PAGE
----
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RPC holds launch event for the Better Regulation Framework

Posted by: , Posted on: - Categories: Better regulation, Independent scrutiny

The Regulatory Policy Committee held an event at the House of Lords on Wednesday 24th January to promote the new Better Regulation Framework and the RPC’s role in it. Around 150 stakeholders from across Whitehall, the business community, civil society organisations, Parliamentarians and regulators attended.

There were speeches from Lord Dominic Johnson (the RPC’s sponsoring minister), Stephen Gibson (RPC Chair), the Earl of Lindsay and Jon Geldart (Director-General of the Institute of Directors). All gave their support to the changes to the Framework and the RPC’s role as the independent scrutiny body within it.

Stephen described how the RPC was supportive of the new Framework’s move to scrutiny at an earlier stage in the policy development process (so that RPC opinions can inform the choice of policy option), and also the move to consideration of a wider range of impacts in the scrutiny process (including the impact on households and the environment), so that policy choices are better informed by the consequences of different options. He flagged the need for the full support of ministers to make the Framework work and reiterated his concerns over Impact Assessments that the RPC has received that have been late, not fit for purpose, or have had sections that are weak or very weak. He also pointed out the poor performance of Departments in completing Post-Implementation Reviews of existing regulations and hoped that the new Framework, with its greater focus on evaluation would help to address this problem. He highlighted the high regard that the UK regulatory system is held in internationally and hoped that with the support of the stakeholders in the room, we could build on that strong base to ensure that the Framework works effectively for businesses, households and the economy in general.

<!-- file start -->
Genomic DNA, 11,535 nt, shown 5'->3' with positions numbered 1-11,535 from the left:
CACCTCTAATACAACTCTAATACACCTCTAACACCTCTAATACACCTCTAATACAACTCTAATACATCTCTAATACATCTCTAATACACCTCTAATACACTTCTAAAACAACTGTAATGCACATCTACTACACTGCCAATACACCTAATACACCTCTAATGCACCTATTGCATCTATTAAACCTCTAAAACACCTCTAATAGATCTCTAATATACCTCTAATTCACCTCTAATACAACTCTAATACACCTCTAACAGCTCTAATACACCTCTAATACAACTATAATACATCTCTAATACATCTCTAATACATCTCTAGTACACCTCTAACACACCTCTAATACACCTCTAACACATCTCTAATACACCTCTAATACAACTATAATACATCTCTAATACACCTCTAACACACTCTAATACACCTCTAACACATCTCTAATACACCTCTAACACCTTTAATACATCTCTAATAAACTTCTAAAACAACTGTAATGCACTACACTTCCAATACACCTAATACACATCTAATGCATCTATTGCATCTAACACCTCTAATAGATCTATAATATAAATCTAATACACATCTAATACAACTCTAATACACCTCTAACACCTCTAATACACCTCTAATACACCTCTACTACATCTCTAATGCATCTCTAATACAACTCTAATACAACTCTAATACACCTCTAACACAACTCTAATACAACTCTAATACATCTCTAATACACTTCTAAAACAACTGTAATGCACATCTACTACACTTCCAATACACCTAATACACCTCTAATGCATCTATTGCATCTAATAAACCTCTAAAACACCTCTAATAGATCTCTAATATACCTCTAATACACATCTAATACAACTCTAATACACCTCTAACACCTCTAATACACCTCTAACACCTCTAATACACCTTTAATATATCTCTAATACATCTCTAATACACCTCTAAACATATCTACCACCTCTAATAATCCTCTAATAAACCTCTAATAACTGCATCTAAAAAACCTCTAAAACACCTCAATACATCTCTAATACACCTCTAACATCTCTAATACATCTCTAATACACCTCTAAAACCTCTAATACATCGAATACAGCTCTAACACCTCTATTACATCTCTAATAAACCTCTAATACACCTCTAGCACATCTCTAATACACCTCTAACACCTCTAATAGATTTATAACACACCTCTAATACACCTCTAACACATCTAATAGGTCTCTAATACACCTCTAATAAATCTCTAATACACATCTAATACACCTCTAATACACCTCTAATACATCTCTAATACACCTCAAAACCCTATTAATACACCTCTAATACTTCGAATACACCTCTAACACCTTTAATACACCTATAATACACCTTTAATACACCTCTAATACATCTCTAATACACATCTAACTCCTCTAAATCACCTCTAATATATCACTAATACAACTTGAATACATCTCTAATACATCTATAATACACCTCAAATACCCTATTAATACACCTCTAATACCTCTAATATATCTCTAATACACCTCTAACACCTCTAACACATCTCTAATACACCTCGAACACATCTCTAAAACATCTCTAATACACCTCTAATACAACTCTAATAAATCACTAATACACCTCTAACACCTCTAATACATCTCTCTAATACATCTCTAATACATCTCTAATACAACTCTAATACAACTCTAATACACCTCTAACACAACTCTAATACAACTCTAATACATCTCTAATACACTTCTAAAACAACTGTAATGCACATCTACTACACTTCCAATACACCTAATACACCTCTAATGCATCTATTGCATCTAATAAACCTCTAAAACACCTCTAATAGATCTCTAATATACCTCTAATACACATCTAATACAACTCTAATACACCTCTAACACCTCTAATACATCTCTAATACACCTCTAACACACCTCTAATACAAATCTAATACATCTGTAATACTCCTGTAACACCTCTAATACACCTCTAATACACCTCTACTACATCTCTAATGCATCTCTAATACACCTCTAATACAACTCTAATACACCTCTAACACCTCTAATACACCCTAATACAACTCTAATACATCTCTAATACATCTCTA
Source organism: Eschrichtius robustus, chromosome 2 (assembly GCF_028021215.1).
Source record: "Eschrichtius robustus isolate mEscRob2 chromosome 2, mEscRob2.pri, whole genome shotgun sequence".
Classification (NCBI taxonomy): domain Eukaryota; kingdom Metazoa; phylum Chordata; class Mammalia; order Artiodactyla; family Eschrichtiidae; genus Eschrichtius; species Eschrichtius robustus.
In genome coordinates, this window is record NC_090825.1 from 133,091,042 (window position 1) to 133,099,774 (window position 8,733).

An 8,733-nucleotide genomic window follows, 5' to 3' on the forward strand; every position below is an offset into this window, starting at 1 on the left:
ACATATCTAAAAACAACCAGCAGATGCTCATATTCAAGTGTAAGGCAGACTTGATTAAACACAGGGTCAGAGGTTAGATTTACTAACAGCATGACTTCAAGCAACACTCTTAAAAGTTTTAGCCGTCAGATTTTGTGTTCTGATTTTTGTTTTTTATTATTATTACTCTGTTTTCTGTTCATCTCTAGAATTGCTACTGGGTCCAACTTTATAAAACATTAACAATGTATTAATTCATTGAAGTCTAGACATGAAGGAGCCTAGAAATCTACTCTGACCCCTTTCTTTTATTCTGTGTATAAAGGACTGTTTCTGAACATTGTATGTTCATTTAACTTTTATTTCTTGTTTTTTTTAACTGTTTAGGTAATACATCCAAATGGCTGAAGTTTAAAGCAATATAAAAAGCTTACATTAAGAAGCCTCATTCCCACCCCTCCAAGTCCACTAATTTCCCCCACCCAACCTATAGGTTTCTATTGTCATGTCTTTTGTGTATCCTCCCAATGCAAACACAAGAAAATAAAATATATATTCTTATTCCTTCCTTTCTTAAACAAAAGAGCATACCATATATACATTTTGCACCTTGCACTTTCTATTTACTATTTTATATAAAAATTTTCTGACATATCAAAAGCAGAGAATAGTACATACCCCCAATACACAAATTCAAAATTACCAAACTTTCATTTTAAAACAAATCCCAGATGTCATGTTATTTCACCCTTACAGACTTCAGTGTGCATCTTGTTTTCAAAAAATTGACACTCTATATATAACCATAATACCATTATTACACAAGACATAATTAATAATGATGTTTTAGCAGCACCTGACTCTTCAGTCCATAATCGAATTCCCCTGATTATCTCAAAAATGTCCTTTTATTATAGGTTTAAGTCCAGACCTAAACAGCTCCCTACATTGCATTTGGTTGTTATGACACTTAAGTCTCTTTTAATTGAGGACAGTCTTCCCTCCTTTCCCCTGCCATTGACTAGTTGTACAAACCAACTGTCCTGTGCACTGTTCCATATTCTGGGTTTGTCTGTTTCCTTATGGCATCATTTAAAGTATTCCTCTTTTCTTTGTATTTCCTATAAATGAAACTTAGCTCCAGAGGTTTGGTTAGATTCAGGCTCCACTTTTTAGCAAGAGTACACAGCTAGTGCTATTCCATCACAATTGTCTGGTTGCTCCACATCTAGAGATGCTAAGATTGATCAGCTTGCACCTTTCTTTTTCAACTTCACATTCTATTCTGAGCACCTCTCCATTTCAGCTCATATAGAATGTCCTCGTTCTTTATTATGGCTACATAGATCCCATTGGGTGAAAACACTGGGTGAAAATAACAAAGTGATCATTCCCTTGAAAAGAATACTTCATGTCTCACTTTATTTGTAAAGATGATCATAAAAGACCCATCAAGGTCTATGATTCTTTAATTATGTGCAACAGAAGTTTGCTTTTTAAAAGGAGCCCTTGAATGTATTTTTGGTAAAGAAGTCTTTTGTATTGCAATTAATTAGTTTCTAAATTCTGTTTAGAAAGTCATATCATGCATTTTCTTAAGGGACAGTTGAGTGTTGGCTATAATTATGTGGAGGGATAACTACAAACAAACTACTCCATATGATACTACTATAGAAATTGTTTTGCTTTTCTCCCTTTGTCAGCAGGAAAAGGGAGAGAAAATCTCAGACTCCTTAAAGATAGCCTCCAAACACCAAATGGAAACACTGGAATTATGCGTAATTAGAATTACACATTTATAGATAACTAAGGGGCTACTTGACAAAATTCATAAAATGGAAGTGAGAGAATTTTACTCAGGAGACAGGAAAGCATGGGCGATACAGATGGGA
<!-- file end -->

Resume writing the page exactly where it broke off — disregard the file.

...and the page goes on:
Aside from the speeches, attendees enjoyed the opportunity of networking and refreshing connections between interested parties who together ensure that the UK regulatory system is best able to serve society.

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